Not all trans people transition or want to. The GRA / GRC is only applicable to those who make a permanent transition.

However having been through the process I had massive reservations about being on a government held list (register)  & I know others feel the same. The current process is dehumanising, complicated, a great deal of work for the applicant & there is no accountability of the GRC panel. The current process does not recognise non-binary people.So most trans people now boycott the current process.

There are also disadvantages if you have your records protected as checking your identity becomes more difficult. I have had challenges in registering to vote & hiring a car as these rely on checking HMRC/DWP records.

Are there challenges in the way the Gender Recognition Act 2004 and the Equality Act 2010 interact? For example, in terms of the different language and terminology used across both pieces of legislation.

My GRC states that I am my acquired gender ‘For all purposes’.  The Equality act undermined this by allowing discrimination in single-sex spaces/services.

The language used is a mess. Sex & gender are used interchangeable while some who don’t want trans people to have human rights attach specific meanings to both words in order to exclude us.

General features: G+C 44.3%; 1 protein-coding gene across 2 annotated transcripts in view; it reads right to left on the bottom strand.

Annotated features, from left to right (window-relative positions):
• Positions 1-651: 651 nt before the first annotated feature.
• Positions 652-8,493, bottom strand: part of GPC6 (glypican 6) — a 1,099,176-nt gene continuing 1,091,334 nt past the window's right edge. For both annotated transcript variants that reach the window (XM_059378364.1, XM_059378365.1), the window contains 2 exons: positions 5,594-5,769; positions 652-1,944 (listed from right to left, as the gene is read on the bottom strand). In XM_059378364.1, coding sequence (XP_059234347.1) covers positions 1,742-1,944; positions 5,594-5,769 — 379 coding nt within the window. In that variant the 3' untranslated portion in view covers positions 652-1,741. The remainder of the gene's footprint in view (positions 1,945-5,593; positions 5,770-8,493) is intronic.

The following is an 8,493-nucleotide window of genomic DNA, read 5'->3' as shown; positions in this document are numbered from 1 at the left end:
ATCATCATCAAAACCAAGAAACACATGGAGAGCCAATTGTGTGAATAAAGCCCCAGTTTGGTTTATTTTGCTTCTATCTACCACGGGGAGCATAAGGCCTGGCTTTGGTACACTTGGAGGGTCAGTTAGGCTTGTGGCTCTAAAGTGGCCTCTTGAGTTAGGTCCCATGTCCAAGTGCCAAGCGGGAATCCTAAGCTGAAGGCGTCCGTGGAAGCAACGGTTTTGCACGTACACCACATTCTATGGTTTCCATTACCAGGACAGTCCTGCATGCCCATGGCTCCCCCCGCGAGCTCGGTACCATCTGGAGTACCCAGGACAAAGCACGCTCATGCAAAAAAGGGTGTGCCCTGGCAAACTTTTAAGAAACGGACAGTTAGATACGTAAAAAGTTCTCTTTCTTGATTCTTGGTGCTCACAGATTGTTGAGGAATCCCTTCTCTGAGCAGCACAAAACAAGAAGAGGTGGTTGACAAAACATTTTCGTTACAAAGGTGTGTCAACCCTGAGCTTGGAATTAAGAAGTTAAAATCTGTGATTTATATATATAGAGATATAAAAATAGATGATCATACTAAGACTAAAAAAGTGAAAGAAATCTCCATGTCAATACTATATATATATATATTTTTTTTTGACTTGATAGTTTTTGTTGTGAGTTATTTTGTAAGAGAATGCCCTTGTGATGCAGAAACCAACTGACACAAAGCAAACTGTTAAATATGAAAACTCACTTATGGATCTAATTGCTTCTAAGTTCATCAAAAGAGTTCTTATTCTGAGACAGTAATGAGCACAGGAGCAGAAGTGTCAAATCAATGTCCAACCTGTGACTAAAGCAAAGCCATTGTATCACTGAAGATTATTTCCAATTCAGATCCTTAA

The Gender Recognition Act allows a trans person to change the sex marker on their birth certificate.

Some times like transsexual have become obsolete / offensive to many.

Are the provisions in the Equality Act for the provision of single-sex and separate-sex spaces and facilities in some circumstances clear and useable for service providers and service users? If not, is reform or further guidance needed?

Anti-trans human rights campaigners have leveraged the exclusions to suggest that trans people should be excluded by their implicit rejection of trans people’s identities.

The provisions needs to change to prevent unjustifiable discrimination against trans people. Blanket exclusion is never justifiably.

Most trans people do not have the money or want the exposure to make a legal challenge to such exclusion.  i.e. I personally would boycott & go elsewhere.
 

Does the Equality Act adequately protect & trans people? If not, what reforms, if any, are needed

No it does not. It puts the onus on trans people to challenge discrimination & most of us do not have the money or want the publicity.  For example I was bullied & discriminated in the workplace but suffered for many years until I was able to find alternative employment.